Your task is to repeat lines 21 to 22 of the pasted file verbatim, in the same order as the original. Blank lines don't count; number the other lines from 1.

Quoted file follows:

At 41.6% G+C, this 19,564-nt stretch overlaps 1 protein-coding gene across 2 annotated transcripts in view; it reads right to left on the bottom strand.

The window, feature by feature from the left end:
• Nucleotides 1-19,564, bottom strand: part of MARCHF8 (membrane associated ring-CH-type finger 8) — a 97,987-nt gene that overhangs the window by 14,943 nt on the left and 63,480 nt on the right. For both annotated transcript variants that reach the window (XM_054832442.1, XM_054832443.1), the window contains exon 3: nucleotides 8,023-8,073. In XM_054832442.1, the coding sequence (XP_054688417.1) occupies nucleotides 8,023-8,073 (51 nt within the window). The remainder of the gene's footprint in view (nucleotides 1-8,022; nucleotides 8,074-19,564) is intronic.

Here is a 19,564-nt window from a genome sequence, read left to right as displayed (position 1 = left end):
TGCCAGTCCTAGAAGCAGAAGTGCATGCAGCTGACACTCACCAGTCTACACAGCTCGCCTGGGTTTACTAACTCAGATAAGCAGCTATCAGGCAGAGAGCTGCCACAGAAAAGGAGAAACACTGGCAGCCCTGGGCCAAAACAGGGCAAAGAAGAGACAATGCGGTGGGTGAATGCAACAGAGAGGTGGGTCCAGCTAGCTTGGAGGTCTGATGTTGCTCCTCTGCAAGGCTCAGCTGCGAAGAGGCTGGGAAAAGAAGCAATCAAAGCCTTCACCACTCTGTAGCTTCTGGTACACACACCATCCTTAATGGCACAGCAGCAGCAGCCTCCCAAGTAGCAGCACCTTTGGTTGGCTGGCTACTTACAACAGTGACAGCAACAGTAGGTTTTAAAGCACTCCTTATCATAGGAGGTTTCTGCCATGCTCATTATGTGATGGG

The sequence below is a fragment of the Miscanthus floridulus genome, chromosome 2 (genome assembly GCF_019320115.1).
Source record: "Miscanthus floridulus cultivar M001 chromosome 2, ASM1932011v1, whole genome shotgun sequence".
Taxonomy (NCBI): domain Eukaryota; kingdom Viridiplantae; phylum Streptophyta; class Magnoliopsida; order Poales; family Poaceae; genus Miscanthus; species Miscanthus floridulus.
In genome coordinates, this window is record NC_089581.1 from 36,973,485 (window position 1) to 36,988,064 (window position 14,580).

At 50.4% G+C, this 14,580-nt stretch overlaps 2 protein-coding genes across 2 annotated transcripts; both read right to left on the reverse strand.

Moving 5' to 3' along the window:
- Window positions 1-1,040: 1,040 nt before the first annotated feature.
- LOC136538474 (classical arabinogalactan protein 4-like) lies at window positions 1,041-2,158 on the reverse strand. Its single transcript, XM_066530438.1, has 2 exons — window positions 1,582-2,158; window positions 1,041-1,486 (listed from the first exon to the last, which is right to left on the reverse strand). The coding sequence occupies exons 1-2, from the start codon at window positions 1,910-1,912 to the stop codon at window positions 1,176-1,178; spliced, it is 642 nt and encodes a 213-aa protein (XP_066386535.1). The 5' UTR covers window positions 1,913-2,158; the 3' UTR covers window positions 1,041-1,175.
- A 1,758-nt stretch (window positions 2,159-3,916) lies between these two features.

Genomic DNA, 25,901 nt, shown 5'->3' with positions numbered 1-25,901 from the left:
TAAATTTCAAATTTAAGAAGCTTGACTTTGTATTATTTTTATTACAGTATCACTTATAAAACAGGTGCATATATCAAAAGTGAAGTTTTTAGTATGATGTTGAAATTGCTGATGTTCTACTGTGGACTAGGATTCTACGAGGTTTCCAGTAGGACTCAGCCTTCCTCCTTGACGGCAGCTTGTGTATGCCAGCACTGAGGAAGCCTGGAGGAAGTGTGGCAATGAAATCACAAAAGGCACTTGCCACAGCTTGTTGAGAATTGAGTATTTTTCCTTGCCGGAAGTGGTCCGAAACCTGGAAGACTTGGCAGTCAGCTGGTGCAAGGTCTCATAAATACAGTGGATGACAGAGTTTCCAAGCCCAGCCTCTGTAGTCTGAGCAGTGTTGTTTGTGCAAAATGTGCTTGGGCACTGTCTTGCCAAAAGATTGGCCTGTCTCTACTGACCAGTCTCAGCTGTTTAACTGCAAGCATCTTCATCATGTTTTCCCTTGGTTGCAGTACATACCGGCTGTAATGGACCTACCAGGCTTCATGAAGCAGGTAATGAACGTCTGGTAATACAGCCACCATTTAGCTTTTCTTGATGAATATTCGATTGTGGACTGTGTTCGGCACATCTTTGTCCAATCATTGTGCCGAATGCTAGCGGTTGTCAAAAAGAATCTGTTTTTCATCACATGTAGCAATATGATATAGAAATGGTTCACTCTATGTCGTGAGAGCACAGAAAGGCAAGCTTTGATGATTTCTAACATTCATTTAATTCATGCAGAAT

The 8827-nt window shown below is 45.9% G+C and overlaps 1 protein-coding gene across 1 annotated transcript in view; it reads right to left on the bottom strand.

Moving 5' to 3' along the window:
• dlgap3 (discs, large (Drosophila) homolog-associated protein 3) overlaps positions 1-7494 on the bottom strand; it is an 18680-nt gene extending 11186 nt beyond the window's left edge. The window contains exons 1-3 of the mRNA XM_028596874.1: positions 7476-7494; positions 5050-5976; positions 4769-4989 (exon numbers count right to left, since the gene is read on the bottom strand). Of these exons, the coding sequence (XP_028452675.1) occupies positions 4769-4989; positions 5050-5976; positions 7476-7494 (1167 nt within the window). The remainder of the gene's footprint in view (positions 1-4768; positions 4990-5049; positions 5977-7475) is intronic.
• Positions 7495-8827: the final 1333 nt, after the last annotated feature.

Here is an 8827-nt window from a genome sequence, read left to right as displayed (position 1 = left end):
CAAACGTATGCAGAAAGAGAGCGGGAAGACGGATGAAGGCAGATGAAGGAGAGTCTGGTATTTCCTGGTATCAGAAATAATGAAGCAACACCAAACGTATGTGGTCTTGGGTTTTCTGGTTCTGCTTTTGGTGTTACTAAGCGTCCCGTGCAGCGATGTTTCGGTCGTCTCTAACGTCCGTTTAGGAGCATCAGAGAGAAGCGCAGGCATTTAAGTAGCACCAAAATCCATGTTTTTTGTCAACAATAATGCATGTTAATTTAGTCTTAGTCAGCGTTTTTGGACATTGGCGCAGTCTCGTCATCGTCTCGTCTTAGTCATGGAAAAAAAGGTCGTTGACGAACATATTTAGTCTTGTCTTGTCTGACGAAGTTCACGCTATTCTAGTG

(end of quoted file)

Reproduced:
Here is an 8827-nt window from a genome sequence, read left to right as displayed (position 1 = left end):
CAAACGTATGCAGAAAGAGAGCGGGAAGACGGATGAAGGCAGATGAAGGAGAGTCTGGTATTTCCTGGTATCAGAAATAATGAAGCAACACCAAACGTATGTGGTCTTGGGTTTTCTGGTTCTGCTTTTGGTGTTACTAAGCGTCCCGTGCAGCGATGTTTCGGTCGTCTCTAACGTCCGTTTAGGAGCATCAGAGAGAAGCGCAGGCATTTAAGTAGCACCAAAATCCATGTTTTTTGTCAACAATAATGCATGTTAATTTAGTCTTAGTCAGCGTTTTTGGACATTGGCGCAGTCTCGTCATCGTCTCGTCTTAGTCATGGAAAAAAAGGTCGTTGACGAACATATTTAGTCTTGTCTTGTCTGACGAAGTTCACGCTATTCTAGTG